Category: Resilience

We have taken a huge leap of faith and pulled out our flush toilet, replacing it with a composting loo.

Living in rural Hawkes Bay we have been responsible for our water supply, the wellbeing of our septic tank and at times the unblocking of blocked pipes. Not only did we waste water through the toilet, we had to pay for the septic tank to be emptied and because we use creek water which is rich in lime, our toilet looked gross quite often and needed cleaning with a chisel, and because we tried not to flush unnecessarily it often smelt bad. We watched a video which pointed out that as a population we take 2 perfectly useful commodities: clean water and useful compost material, we mix them together and then create a problem with what to do with the mess.

The retired flush toilet awaiting recycling.

Where our loo is situated there is little space under the floor, so we couldn’t have a larger tank below. after much searching we found a suitable model that meets our needs. It’s a simple system with an outer case & seat. Inside is a bucket, which can be rotated to avoid pile ups! Actually we’ve discovered the simplest system is to save the toilet roll tubes and use those to redistubute any pile ups. We’ve connected the fan into the existing vent and the drain pipe for excess liquid is popped into the greywater system from the sinks, this goes into the septic tank.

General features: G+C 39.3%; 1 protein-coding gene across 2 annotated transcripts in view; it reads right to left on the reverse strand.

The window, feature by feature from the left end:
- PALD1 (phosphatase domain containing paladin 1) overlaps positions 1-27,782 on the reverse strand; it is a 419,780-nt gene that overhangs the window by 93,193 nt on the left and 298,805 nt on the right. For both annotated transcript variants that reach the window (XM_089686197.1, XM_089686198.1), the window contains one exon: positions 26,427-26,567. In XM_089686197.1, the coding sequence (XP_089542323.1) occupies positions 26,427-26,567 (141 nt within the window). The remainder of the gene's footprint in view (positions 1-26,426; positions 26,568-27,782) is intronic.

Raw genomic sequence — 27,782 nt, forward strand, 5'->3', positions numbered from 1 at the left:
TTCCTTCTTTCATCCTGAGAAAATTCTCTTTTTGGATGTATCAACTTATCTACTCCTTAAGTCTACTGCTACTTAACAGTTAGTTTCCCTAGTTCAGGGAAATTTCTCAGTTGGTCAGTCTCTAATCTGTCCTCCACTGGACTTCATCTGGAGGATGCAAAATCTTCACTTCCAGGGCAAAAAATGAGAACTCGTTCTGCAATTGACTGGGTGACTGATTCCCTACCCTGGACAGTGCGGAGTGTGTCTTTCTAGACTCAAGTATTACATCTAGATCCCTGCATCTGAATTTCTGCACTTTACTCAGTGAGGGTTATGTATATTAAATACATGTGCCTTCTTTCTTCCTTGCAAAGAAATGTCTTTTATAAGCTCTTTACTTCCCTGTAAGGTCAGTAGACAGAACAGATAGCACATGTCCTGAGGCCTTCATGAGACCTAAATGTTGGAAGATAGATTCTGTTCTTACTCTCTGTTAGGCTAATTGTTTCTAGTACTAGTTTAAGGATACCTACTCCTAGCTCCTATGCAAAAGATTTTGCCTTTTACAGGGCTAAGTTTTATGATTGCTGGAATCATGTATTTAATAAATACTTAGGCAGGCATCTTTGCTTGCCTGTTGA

Composting toilet in place

 Composting toilet in place

The system we have claims not to need emptying very often, but we find for four of us we empty it about every 2-3 weeks, which is not a big deal. We bought a large bale of pine woodshavings for $15 and reckon that will last us at least 6 months. We are using Greencane toilet paper, made from sugarcane and bamboo. I bought a pack of biodegradable nappy liners and we can use these in the bottom of the bucket to stop the drain holes from blocking up.  What we’ve also discovered is that to keep the drainage flowing it’s good to put a couple of plants stalks under the liners, I keep Lily stems and other semi soft stems to use, rather than sticks which will not break down.

Once the bucket is 3/4 full, which is about every 2 weeks for 3 people,  we take it outside with the lid on, (actually we put it into a big bucket in case it dripped) where it stays until bucket number 2 needs removing. We’ve set up two old drums away from the house where we shall empty the buckets and then leave for 12 months to quietly break down.

I keep and old toothbrush inside the outer drum and use this to clean the drainage base each time we empty it, and spray some nice smelling cleaner in there.